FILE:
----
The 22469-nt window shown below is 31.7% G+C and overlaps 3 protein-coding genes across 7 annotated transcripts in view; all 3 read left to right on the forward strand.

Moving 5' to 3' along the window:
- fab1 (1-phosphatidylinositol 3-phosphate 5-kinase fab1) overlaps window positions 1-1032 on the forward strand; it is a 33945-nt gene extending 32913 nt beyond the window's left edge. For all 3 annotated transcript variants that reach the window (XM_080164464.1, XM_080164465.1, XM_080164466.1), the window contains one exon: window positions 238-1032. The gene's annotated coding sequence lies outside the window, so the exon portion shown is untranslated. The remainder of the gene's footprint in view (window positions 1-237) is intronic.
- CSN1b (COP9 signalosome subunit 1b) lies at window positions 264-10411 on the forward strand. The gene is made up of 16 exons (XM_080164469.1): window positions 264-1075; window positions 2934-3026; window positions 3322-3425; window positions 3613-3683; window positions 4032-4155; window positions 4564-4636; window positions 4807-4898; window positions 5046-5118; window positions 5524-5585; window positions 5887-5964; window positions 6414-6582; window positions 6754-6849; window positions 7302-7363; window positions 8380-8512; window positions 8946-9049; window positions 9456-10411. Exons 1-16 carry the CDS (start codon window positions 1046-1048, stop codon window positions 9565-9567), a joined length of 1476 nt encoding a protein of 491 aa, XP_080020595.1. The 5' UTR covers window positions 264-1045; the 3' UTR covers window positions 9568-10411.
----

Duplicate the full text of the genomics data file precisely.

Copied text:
The 22469-nt window shown below is 31.7% G+C and overlaps 3 protein-coding genes across 7 annotated transcripts in view; all 3 read left to right on the forward strand.

Moving 5' to 3' along the window:
- fab1 (1-phosphatidylinositol 3-phosphate 5-kinase fab1) overlaps window positions 1-1032 on the forward strand; it is a 33945-nt gene extending 32913 nt beyond the window's left edge. For all 3 annotated transcript variants that reach the window (XM_080164464.1, XM_080164465.1, XM_080164466.1), the window contains one exon: window positions 238-1032. The gene's annotated coding sequence lies outside the window, so the exon portion shown is untranslated. The remainder of the gene's footprint in view (window positions 1-237) is intronic.
- CSN1b (COP9 signalosome subunit 1b) lies at window positions 264-10411 on the forward strand. The gene is made up of 16 exons (XM_080164469.1): window positions 264-1075; window positions 2934-3026; window positions 3322-3425; window positions 3613-3683; window positions 4032-4155; window positions 4564-4636; window positions 4807-4898; window positions 5046-5118; window positions 5524-5585; window positions 5887-5964; window positions 6414-6582; window positions 6754-6849; window positions 7302-7363; window positions 8380-8512; window positions 8946-9049; window positions 9456-10411. Exons 1-16 carry the CDS (start codon window positions 1046-1048, stop codon window positions 9565-9567), a joined length of 1476 nt encoding a protein of 491 aa, XP_080020595.1. The 5' UTR covers window positions 264-1045; the 3' UTR covers window positions 9568-10411.